MCAT2015 Declassified: Feedback on the AAMC’s Official Sample Test
- Jan 27, 2015
- Reviewed by: Amy Rontal
This week, our MCAT2015 special ops team took the Official MCAT2015 Sample Test. They collectively weighed their experiences with the assessment against what they expected to encounter and we’ve included their debrief below!
MST: So, you tackled the AAMC’s Official MCAT2015 Sample Test. From your perspective, what are the most important things for students to know?
We Like the New Test
BP: Overall, from what we can see on the official full-length assessment, it’s more clinically correlated and a better indicator than ever of how you’ll be at analyzing journal articles. We definitely prefer the MCAT2015 to the old MCAT.
MI: I agree. The sections are more integrated (as a by-product of applying the material to more relevant topics). There also seems to be less emphasis on assessing comprehension of specific concepts in isolation (such as free body diagrams for physics). Plus, I believe that the new exam is one that is more interesting to prepare for.
JA: All in all, I think the direction of the new test is reasonable. It has downsides and upsides. Overall, however, for the purposes of a student studying for this test, the upsides prevail. The test has become very long and obviously that can be frustrating. But the benefit of this is that it further reduces the influence of any test-to-test variation.
The MCAT2015 is More Relevant
PK: Passages in the AAMC’s official assessment have a marked emphasis on integrating topics in a clinically oriented fashion, requiring test-takers to potentially utilize knowledge from multiple subjects in the same passage. Furthermore, there’s an emphasis on research/experimental design skills that tests how students can apply basic science knowledge to situations that they will see as medical students conducting research.
KS: By testing research design and analysis skills, the new exam also keeps students thinking about the importance of medical research. The principles are simple enough that students do not need an extensive research background to answer these questions correctly.
JA: Additionally, this test is really emphasizing its connection to human health and the practice of medicine, even within the questions that are testing chemistry/physics. This should help students to stay motivated during their studies as they can more clearly see the connections between what they’re doing for this test and what they’ll ultimately be doing career wise.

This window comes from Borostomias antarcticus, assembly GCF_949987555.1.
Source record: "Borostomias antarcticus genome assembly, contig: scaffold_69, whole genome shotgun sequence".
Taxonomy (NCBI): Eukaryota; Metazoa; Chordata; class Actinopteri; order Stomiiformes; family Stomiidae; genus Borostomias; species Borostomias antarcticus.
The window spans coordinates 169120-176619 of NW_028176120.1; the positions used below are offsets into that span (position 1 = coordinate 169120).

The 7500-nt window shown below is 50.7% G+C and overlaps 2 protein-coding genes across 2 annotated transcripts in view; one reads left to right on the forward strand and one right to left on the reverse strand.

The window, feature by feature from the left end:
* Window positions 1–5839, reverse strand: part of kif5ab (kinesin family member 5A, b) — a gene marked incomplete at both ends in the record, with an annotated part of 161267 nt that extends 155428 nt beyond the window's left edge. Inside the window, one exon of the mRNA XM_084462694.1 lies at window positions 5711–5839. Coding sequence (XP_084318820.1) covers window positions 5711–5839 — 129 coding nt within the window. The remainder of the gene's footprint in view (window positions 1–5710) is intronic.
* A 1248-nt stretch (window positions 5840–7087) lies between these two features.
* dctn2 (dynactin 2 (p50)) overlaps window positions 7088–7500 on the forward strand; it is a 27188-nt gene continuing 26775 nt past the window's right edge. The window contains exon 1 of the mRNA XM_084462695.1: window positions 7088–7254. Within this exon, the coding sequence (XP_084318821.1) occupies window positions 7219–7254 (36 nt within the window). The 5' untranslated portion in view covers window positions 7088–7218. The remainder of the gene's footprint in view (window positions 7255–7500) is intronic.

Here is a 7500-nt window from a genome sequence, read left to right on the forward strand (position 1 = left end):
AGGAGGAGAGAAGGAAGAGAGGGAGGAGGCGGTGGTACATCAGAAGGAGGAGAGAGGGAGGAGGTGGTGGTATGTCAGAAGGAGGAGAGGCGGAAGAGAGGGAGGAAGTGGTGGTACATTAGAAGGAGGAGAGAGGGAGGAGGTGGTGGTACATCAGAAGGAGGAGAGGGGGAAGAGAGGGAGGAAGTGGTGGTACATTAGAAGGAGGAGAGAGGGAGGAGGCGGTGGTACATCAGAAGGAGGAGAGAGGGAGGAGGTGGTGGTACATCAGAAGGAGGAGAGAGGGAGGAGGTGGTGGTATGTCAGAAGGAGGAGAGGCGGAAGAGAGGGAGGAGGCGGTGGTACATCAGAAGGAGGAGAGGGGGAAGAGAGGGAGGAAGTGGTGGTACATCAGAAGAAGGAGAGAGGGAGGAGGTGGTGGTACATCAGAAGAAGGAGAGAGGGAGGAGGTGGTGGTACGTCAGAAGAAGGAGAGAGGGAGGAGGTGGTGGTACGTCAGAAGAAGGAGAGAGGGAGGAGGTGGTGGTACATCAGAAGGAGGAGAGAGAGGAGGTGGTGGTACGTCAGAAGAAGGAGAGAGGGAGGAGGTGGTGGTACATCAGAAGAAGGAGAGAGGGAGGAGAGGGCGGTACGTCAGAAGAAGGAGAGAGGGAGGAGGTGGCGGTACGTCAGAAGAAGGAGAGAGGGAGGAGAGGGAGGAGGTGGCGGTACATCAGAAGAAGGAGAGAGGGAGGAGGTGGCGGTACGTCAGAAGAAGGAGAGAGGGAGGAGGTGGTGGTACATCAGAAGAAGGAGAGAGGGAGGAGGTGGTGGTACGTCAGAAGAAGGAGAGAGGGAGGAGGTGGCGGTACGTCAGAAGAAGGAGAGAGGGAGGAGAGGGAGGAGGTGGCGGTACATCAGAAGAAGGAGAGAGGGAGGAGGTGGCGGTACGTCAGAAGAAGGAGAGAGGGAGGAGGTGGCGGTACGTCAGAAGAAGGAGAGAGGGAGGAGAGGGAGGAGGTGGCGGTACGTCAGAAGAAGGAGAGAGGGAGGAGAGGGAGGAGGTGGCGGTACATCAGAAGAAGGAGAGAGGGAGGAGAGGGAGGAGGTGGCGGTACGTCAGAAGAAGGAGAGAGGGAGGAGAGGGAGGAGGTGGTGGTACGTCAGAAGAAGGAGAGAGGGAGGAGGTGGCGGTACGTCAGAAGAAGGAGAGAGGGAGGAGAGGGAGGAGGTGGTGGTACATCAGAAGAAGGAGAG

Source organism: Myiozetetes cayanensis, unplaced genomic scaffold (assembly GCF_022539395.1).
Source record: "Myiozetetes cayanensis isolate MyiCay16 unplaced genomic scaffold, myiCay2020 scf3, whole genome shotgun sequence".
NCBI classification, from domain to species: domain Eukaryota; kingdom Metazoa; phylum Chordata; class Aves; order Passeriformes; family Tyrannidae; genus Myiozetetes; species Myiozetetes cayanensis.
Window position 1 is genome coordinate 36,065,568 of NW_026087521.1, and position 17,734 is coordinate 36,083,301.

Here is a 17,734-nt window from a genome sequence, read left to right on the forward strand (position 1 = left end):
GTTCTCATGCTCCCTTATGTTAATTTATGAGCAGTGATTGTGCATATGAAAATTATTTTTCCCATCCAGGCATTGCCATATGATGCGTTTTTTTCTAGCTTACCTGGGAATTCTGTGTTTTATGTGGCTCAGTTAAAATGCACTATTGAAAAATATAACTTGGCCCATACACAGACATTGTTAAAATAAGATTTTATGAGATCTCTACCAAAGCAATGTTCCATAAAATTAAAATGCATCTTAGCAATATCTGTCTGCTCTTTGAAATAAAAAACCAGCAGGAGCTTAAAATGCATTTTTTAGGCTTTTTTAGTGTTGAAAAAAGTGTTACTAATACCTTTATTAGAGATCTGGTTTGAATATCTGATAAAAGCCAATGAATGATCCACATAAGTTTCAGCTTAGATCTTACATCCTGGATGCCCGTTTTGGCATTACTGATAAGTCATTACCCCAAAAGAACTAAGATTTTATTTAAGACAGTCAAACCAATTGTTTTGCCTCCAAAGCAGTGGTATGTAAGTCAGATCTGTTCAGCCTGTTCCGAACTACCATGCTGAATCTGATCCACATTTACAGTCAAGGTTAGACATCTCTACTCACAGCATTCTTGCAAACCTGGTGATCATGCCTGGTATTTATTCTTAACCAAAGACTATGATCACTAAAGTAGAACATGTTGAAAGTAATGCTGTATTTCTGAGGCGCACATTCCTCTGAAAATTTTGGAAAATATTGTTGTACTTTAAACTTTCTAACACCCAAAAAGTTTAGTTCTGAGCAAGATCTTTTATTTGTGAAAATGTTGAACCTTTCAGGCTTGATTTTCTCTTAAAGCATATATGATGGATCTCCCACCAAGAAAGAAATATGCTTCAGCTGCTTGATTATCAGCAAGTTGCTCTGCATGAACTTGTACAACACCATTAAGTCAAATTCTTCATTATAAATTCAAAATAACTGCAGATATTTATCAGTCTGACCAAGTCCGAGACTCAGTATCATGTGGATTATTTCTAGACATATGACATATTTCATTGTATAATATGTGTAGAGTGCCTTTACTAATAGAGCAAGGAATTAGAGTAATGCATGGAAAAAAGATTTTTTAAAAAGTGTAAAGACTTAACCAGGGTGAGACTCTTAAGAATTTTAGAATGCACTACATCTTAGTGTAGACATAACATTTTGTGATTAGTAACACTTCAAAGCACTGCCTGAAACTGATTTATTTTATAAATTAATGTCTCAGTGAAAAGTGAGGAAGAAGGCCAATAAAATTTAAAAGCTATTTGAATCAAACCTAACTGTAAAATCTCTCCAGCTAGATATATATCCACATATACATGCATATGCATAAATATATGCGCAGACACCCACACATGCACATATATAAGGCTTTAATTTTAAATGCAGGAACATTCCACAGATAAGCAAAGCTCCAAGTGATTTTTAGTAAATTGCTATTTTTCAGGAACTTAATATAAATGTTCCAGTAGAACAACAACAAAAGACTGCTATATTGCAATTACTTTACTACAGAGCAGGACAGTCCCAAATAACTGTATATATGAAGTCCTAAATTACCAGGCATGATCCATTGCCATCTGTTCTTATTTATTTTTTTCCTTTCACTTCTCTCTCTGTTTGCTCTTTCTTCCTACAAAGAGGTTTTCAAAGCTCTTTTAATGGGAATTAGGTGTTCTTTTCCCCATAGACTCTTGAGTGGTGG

No Surprise: The MCAT2015 is Longer
PK: The test is almost double the length—230 questions over 6 hours 15 minutes compared to 144 questions in 3 hours 20 minutes previously. My advice to students would be that this test requires more time to prepare, though it is not necessarily a lot more difficult.
JA: Absolutely. The test is longer both in time and the amount of questions, but the time per question is actually higher on this new exam. With a longer overall time in each section and more time allowed per question, students who have issues with testing anxiety should feel better. Now they’ll have more time to calm down, gather themselves, and still have plenty of time to answer the questions.
KS: Also, I think it’s important to remember that studying for the MCAT is like preparing to run a marathon: it takes a lot of endurance and discipline.
The Psych/Soc Section: Breadth > Depth
KS: A number of psychology and sociology topics have been added, but they don’t require an in-depth understanding of either subject to perform well.
BP: Exactly. The breadth of the last section is much greater than its depth, so students who haven’t taken psychology or sociology classes will have to put in some extra effort, but with the right kind of prep and the understanding of some simple associations, they will do just fine. While we are going to look into this in far more detail as more assessments become available, at this time, we don’t believe it’s necessary for students to take psych or sociology classes to prepare for the test. Until colleges tailor their curricula in those classes to the AAMC’s outline, those classes might not necessarily prepare them for the test anyway.
PK: Right. To add on to that, the Psychological, Social, and Biological Foundations of Behavior Section will require similar analytical skills as the other sections, but the content tested is quite a bit more straightforward (read: relatively easy to learn) though potentially difficult to memorize.